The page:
friends with a prolonged and impressive sniff. They touch
noses and sniff, and then smell the hand and the garment of the
superior.
“Children by adoption” is strangely expressive in isles where
every family has adopted children. The term “brothers” includes
nephews and cousins in Samoa as in Judea. “Endless genealo-
gies,” and reverence for ancestry, are equally marked features in
both races.
“Take up thy bed and walk” is easily understood, where a pile
of soft mats is the bed of the highest chief.
“They cast off their clothes, and threw dust in the air” is a
Samoan expression of great anger. The expressions descriptive of
mourning for the dead in Syria might have been written in the
South Seas. “They rent their clothes and cut themselves.”
“They disfigure their faces.” Even so, those strange islanders
deliberately cut their faces with sharks' teeth and other sharp
instruments, and bruised their heads with stones in token of grief.
“Cut off thine hair and take up a lamentation;” “Make great
wailing for the dead; ” “They mourned for him thirty days;”
“They ate the offerings of the dead;” They fast “till the sun be
down,”—all exactly describe Samoan custom. Further, “They
made a very great burning for him.” (Here they made great
bonfires in honour of the dead and also burned their own flesh
with firebrands.)
The custom alluded to by the man of Mount Ephraim, who
spoke to his mother of “the shekels of silver that were taken from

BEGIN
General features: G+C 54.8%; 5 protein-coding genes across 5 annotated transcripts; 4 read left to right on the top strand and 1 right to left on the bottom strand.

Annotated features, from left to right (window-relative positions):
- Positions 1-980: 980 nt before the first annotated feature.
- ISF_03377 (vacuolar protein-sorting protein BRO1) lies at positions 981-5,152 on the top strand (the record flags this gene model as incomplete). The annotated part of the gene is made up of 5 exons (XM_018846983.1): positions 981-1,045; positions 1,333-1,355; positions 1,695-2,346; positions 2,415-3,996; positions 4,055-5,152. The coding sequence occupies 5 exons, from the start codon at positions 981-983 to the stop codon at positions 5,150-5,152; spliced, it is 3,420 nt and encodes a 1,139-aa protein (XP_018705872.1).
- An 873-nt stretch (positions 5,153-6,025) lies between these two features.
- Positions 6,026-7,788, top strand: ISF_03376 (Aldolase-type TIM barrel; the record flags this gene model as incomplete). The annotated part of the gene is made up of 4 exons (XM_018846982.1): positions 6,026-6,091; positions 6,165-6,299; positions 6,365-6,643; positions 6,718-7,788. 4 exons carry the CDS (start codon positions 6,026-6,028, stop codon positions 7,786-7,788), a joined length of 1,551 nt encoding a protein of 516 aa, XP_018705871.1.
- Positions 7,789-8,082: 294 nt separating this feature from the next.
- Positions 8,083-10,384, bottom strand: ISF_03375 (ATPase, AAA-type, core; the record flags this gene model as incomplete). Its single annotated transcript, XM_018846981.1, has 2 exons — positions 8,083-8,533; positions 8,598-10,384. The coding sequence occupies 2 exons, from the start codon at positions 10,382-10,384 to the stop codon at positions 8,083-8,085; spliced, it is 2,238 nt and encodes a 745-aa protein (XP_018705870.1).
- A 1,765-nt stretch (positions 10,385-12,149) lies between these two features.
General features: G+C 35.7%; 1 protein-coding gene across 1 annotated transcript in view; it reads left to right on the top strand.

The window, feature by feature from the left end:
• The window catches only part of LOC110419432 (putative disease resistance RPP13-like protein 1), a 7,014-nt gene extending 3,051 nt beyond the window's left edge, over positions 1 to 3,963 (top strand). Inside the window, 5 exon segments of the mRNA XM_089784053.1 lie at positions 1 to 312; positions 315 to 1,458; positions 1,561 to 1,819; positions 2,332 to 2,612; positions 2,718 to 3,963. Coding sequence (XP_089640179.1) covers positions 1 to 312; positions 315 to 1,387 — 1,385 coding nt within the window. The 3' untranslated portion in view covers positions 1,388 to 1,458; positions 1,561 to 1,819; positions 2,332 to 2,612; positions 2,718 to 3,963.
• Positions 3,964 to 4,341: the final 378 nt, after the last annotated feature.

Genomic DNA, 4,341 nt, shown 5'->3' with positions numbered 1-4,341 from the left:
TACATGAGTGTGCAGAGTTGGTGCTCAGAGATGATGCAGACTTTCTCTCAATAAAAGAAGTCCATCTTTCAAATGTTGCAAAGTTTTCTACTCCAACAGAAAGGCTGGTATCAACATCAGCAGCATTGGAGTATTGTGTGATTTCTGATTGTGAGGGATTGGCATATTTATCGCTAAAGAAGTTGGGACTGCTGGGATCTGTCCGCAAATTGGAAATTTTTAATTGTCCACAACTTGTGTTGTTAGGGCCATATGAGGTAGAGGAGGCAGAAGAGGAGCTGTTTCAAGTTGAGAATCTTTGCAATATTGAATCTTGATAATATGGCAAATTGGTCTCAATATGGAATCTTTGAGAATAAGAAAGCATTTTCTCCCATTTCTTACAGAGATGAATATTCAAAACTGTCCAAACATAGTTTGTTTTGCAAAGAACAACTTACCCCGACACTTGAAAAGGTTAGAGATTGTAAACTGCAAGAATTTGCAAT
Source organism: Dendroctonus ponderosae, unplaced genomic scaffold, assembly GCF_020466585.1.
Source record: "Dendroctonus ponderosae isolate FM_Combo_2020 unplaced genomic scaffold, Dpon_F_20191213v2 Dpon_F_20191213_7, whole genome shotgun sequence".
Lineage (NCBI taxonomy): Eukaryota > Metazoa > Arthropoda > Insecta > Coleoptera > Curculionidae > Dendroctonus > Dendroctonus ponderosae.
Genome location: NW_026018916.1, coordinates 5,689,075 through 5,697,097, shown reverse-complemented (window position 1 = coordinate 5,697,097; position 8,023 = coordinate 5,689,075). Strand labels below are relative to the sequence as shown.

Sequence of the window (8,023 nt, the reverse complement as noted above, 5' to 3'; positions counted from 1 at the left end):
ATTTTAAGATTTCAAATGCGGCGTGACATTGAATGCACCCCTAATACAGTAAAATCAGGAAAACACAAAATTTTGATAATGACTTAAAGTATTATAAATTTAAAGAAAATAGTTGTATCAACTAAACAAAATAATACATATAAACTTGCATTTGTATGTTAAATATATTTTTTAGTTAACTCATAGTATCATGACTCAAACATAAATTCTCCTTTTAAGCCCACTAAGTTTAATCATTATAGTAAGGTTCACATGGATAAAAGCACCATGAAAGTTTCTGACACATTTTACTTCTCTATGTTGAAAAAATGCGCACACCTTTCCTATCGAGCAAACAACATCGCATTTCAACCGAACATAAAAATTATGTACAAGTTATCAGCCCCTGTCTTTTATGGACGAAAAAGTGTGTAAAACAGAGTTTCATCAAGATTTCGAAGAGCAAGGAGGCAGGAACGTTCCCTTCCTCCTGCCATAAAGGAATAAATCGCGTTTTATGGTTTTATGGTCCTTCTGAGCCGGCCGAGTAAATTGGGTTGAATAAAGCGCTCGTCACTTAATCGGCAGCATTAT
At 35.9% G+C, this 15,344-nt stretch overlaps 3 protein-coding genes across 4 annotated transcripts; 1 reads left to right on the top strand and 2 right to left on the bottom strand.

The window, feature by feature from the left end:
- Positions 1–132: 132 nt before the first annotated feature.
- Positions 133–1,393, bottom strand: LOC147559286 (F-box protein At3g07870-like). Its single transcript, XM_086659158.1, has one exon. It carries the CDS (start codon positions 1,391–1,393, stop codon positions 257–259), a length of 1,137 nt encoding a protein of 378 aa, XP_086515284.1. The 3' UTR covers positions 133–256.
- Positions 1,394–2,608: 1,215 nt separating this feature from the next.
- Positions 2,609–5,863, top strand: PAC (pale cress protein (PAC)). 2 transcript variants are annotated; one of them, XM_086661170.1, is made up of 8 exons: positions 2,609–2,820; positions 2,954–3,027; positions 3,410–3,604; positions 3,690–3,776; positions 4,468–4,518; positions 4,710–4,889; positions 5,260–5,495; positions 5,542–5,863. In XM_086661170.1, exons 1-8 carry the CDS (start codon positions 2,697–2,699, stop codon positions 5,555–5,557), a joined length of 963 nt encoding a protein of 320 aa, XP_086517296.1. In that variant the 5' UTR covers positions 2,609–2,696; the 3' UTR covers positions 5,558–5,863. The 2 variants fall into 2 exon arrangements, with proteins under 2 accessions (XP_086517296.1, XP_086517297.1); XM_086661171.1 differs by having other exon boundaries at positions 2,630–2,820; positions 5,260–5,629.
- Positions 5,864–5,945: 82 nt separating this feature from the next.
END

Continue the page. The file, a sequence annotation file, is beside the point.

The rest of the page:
thee, about which thou cursedst,” had its counterpart in heathen
Samoa, where a man would sit down and deliberately invoke
curses on an unknown thief, praying that rats might eat his fine
mats and cloth; that fire might blast his eyes and those of his
god; that the shark might devour him, or the thunder slay him;
or that at least he might be afflicted with sores and ulcers. Even
to this day you may sometimes observe a tiny square of matting,
with strips of white tappa, hanging from a fruit-tree, or a few reeds
stuck into the ground and tied together at the top (clam-shells being
buried beneath them), or some similar mark which appeals to the

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superstitious fear of the possible thief, warning him of the curses
that will attach to whoever breaks the taboo. I have seen this
identical custom in many lands, from Ceylon eastward.
A suspected thief was put upon oath in presence of the chiefs.
Some venerated object was brought from the temple — a sacred
stone, a trumpet-shell, or a cocoa-nut shell, which ranked as a
divining-cup-and the accused, laying his hand on this object,
had to pray that the gods would slay him if he spoke falsely. If
he swore by a holy stone, a handful of grass was laid upon it, to
signify that the doom of the false swearer would include his house-
hold, and that all his kindred would perish, and the grass grow on
the site of their dwelling.
With reference to war customs. “The Philistine cursed David
by his gods." "Curse ye Meroz, ... because they came not to
the help of the Lord.” So would a company of Samoan chiefs sit
in conclave, and pray that the gods would curse those who refused
to help in war. “Let his house be made a dunghill.” “They
shall bring out the bones out of their graves.” “Fell every good
tree, and stop all wells of water.” All these were literal features
in Samoan warfare. “Lay ye the heads in two heaps at the enter-
ing in of the gate,” was also quite a natural direction. The descrip-
tion of the songs of the Jewish women in honour of the victor,
when “the women answered one another as they played, and said,
Saul hath slain his thousands,
And David his ten thousands,”
might have been written of Samoan women describing the deeds